TIME TAKEN to dispose of cases received by the East African Court of Justice (EACJ) has greatly improved and would even be faster if there were less intermediary proceedings, the registrar of the court has said.
Yufnalis Okubo, who spoke to The New Times at the end of a weeklong training programme – that saw the country’s state attorneys learn how proceedings at the regional court are conducted, last Friday – that the cases are normally delayed by the lawyers who he said usually have too many applications.
He said the number of cases filed with the court continues to increase, something that he attributed to an improved understanding of individual rights.
“Last year, we received about 46 cases and the disposable rate is about half of that. If there are no intermediary cases in between, by the end of this year, all the cases received shall be disposed of. The number of people filing cases with our court is growing which is a sign that people know their rights according to the East African Treaty. This January alone, we received ten cases,” Okubo said.
He said information and communication technology has improved the pace at which files move, adding that cases can now be filed in any EAC member state.
“We have automated our system which means that you don’t even have to come to Arusha [in Tanzania], we have a branch in each country, so that means that once someone files a case today, I will get it within a minute and I will put an electronic signature and you can serve the papers the same day. If that person also files their defence within a week, I can assure you that within a month, we can be ready for hearing,” he explained.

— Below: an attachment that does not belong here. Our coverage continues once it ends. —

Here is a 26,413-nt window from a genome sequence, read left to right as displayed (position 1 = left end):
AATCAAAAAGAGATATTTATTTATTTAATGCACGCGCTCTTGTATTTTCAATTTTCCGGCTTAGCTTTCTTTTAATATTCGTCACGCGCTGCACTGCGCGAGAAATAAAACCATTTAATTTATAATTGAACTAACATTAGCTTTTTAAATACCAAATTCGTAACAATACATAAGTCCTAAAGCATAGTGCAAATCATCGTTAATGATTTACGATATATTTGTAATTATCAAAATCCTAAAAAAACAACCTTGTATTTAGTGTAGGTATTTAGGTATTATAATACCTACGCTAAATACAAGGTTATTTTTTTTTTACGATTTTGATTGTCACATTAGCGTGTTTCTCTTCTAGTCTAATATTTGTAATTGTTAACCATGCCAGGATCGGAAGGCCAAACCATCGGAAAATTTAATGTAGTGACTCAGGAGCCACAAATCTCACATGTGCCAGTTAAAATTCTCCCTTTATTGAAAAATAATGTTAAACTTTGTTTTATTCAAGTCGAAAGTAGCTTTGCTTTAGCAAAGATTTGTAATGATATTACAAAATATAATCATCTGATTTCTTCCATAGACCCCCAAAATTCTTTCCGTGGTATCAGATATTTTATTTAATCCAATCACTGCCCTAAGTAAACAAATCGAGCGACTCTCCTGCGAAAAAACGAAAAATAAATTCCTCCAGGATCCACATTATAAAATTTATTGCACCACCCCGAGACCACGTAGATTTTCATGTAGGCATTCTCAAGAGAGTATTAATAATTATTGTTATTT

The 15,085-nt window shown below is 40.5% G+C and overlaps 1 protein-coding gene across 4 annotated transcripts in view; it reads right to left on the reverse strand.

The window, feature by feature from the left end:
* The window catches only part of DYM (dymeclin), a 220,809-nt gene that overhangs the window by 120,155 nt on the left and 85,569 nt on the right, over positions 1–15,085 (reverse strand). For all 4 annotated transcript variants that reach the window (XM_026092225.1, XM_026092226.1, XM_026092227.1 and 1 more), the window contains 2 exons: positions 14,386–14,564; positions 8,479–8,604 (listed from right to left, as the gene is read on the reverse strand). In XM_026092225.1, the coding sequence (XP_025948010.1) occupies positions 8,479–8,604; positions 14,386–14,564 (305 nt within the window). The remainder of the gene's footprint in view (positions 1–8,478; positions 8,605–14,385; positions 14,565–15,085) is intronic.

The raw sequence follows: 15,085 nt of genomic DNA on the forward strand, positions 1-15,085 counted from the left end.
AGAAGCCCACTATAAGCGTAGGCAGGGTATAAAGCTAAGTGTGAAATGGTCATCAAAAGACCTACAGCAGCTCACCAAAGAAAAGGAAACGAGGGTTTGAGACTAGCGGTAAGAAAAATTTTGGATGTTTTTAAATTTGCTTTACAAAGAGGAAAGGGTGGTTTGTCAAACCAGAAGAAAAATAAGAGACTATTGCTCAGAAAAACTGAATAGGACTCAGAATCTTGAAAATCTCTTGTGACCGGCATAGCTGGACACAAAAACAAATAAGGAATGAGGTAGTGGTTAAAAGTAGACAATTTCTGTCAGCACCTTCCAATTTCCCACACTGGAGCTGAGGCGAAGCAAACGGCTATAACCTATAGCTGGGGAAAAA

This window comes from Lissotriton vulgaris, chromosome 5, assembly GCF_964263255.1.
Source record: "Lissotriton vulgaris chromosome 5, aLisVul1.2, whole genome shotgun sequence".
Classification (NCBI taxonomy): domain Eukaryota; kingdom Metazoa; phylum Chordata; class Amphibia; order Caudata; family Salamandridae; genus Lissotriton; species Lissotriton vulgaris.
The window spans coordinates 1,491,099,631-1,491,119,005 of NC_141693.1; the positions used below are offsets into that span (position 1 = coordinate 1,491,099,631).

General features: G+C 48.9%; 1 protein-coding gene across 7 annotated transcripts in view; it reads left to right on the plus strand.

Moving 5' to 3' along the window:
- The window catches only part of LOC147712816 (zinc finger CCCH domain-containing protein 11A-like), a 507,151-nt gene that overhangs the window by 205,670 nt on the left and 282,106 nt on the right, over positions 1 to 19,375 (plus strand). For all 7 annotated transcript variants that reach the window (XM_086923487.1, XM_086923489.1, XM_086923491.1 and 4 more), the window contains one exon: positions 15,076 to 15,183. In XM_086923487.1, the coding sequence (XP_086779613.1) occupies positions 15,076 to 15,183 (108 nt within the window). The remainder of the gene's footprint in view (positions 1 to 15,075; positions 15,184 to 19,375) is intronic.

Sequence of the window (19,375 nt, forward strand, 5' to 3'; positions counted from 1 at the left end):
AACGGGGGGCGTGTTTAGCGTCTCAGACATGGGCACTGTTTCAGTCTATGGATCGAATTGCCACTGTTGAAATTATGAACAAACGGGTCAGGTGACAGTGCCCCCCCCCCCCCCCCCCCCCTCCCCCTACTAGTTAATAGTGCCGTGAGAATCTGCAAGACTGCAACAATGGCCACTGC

Okubo applauded the state attorneys, saying interacting with them had benefitted both the trainers and the trainees.
EACJ contribution lauded
The head of legal service and principal state attorney at the Ministry of Justice, Theophile Mbonera, expressed pride in the contribution the EAC court is making in delivering justice in the region.
He said changes in the judicial system continue to require more capacity building programmes like the training that they had just concluded.
“There are changes in the judicial system and increasing case loads on more complex issues has increased the demand and the need for training in both common and civil law systems. We are sure that this training will help you make valuable contributions to your institutions because of the skills that you gained,” Mbonera said.
Addressing participants, Kennedy Nkusi, an international law expert, said the training was “a moment of insight and enlightenment” because some of the modules were new to most of them.
“I can’t necessarily say that we are fully knowledgeable about the procedures but we have learned a lot and we need to learn more,” he said.
After Rwanda, the training programme moves to Burundi because, unlike Kenya, Uganda and Tanzania, the former practice Civil instead of Common Law.